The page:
FACTOR, s. Originally a commercial agent; the executive head of a factory. Till some 55 years ago the Factors formed the third of the four classes into which the covenanted civil servants of the Company were theoretically divided, viz. Senior Merchants, Junior Merchants, factors and writers. But these terms had long ceased to have any relation to the occupation of these officials, and even to have any application at all except in the nominal lists of the service. The titles, however, continue (through vis inertiae of administration in such matters) in the classified lists of the Civil Service for years after the abolition of the last vestige of the Company’s trading character, and it is not till the publication of the E. I. Register for the first half of 1842 that they disappear from that official publication. In this the whole body appears without any classification; and in that for the second half of 1842 they are divided into six classes, first class, second class, &c., an arrangement which, with the omission of the 6th class, still continues. Possibly the expressions Factor, Factory, may have been adopted from the Portuguese Feitor, Feitoria. The formal authority for the classification of the civilians is quoted under 1675.

1501.—“With which answer night came on, and there came aboard the Captain Mór that Christian of Calecut sent by the Factor (feitor) to say that Cojebequi assured him, and he knew it to be the case, that the King of Calecut was arming a great fleet.’ —Correa, i. 250.

1582.—“The Factor and the Catuall having seen these parcels began to laugh thereat.”—Castañeda, tr. by N. L., f. 464.

1600.—“Capt. Middleton, John Havard, and Francis Barne, elected the three principal Factors. John Havard, being present, willingly accepted.”—Sainsbury, i. 111.

c. 1610.—“Les Portugais de Malaca ont des commis et facteurs par toutes ces Isles pour le trafic.”—Pyrard de Laval, ii. 106. [Hak. Soc. ii. 170].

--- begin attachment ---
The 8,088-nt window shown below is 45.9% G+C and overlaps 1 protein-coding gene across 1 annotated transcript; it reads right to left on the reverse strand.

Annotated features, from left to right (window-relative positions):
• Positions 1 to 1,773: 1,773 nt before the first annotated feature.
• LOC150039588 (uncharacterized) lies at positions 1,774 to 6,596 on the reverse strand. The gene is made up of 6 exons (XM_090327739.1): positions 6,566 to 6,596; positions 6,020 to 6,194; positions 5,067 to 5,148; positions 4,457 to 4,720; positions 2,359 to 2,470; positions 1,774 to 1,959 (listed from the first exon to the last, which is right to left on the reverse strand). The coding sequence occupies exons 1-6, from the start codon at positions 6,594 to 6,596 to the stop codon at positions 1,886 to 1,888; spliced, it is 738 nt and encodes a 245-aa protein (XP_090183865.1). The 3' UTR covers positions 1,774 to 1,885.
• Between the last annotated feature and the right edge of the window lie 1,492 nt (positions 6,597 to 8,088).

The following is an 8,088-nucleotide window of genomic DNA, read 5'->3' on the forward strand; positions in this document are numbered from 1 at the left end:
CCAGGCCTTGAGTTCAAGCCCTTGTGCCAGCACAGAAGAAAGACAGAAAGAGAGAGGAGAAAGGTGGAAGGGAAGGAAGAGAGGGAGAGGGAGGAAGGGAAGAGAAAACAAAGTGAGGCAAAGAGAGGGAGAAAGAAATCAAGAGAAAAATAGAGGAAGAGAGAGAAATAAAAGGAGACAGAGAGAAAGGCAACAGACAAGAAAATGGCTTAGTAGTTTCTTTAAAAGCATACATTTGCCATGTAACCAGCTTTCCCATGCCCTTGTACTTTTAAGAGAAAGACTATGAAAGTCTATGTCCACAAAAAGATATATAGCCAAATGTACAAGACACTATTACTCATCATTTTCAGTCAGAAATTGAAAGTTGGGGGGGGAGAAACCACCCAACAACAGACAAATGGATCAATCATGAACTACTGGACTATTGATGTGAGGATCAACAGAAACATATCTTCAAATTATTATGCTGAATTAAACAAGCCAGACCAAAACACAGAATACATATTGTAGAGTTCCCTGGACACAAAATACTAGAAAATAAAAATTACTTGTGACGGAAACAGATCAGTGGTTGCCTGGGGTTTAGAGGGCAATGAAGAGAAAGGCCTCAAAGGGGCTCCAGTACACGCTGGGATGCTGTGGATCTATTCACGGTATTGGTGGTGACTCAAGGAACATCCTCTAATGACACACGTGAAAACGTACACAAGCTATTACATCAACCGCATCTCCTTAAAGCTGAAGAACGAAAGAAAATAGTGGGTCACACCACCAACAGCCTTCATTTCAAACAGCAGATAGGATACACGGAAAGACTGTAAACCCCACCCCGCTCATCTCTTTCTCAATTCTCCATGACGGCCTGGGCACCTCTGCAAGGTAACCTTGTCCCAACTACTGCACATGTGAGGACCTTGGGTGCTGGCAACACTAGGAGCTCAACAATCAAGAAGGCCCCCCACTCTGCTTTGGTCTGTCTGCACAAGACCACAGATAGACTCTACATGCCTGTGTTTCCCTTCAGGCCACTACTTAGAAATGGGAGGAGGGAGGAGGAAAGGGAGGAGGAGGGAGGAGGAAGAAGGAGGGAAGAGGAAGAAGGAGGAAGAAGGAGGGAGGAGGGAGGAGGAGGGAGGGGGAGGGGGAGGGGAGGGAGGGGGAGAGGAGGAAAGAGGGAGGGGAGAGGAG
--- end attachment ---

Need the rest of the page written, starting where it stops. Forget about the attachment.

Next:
1653.—“Feitor est vn terme Portugais signifiant vn Consul aux Indes.”—De la Boullaye-le-Gouz, ed. 1657, p. 538.

1666.—“The Viceroy came to Cochin, and there received the news that Antonio de Sà, Factor (Fator) of Coulam, with all his officers, had been slain by the Moors.”— Faria y Sousa, i. 35.

1675–6.—“For the advancement of our Apprentices, we direct that, after they have served the first five yeares, they shall have £10 per annum, for the last two yeares; and having served these two yeares, to be entertayned one year longer, as Writers, and have Writers’ Sallary: and having served that yeare, to enter into ye degree of Factor, which otherwise would have been ten yeares. And knowing that a distinction of titles is, in many respects necessary, we do order that when the Apprentices have served their times, they be stiled Writers; and when the Writers have served their times, they be stiled Factors, and Factors having served their times to be stiled Merchants; and Merchants having served their times to be stiled Senior Merchants.”—Ext. of Court’s Letter in Bruce’s Annals of the E.I. Co., ii. 374–5.

1689.—“These are the chief Places of Note and Trade where their Presidents and Agents reside, for the support of whom, with their Writers and Factors, large Privileges and Salaries are allowed.”—Ovington, 386. (The same writer tells, us that Factors got £40 a year; junior Factors, £15; Writers, £7. Peons got 4 rupees a month. P. 392.)

1711.—Lockyer gives the salaries at Madras as follows: “The Governor, £200 and £100 gratuity; 6 Councillors, of whom the chief (2nd?) had £100, 3d. £70, 4th. £50, the others £40, which was the salary of 6 Senior Merchants. 2 Junior Merchants £30 per annum; 5 Factors, £15; 10 Writers, £5; 2 Ministers, £100; 1 Surgeon, £36.

“Attorney- General has 50 Pagodas per Annum gratuity.
Scavenger 100 do.” (p. 14.)

c. 1748.—“He was appointed to be a Writer in the Company’s Civil Service, becoming … after the first five (years) a factor.”—Orme, Fragments, viii.

1781.—“Why we should have a Council and Senior and Junior Merchants, factors and writers, to load one ship in the year (at Penang), and to collect a very small revenue, appears to me perfectly incomprehensible.” —Corresp. of Ld. Cornwallis, i. 390.

1786.—In a notification of Aug. 10th, the subsistence of civil servants out of employ is fixed thus:—
A Senior Merchant—£400sterling per ann.
A Junior Merchant—£300sterling per ann.
Factors and Writers—£200sterling per ann.
In Seton-Karr, i. 131.

FACTORY, s. A trading establishment at a foreign port or mart (see preceding).

1500.—“And then he sent ashore the Factor Ayres Correa with the ship’s carpenters … and sent to ask the King for timber … all which the King sent in great sufficiency, and he sent orders also for him to have many carpenters and labourers to assist in making the houses; and they brought much plank and wood, and palm-trees which they cut down at the Point, so that they made a great Campo,1 in which they made houses for the Captain Mór, and for each of the Captains, and houses for the people, and they made

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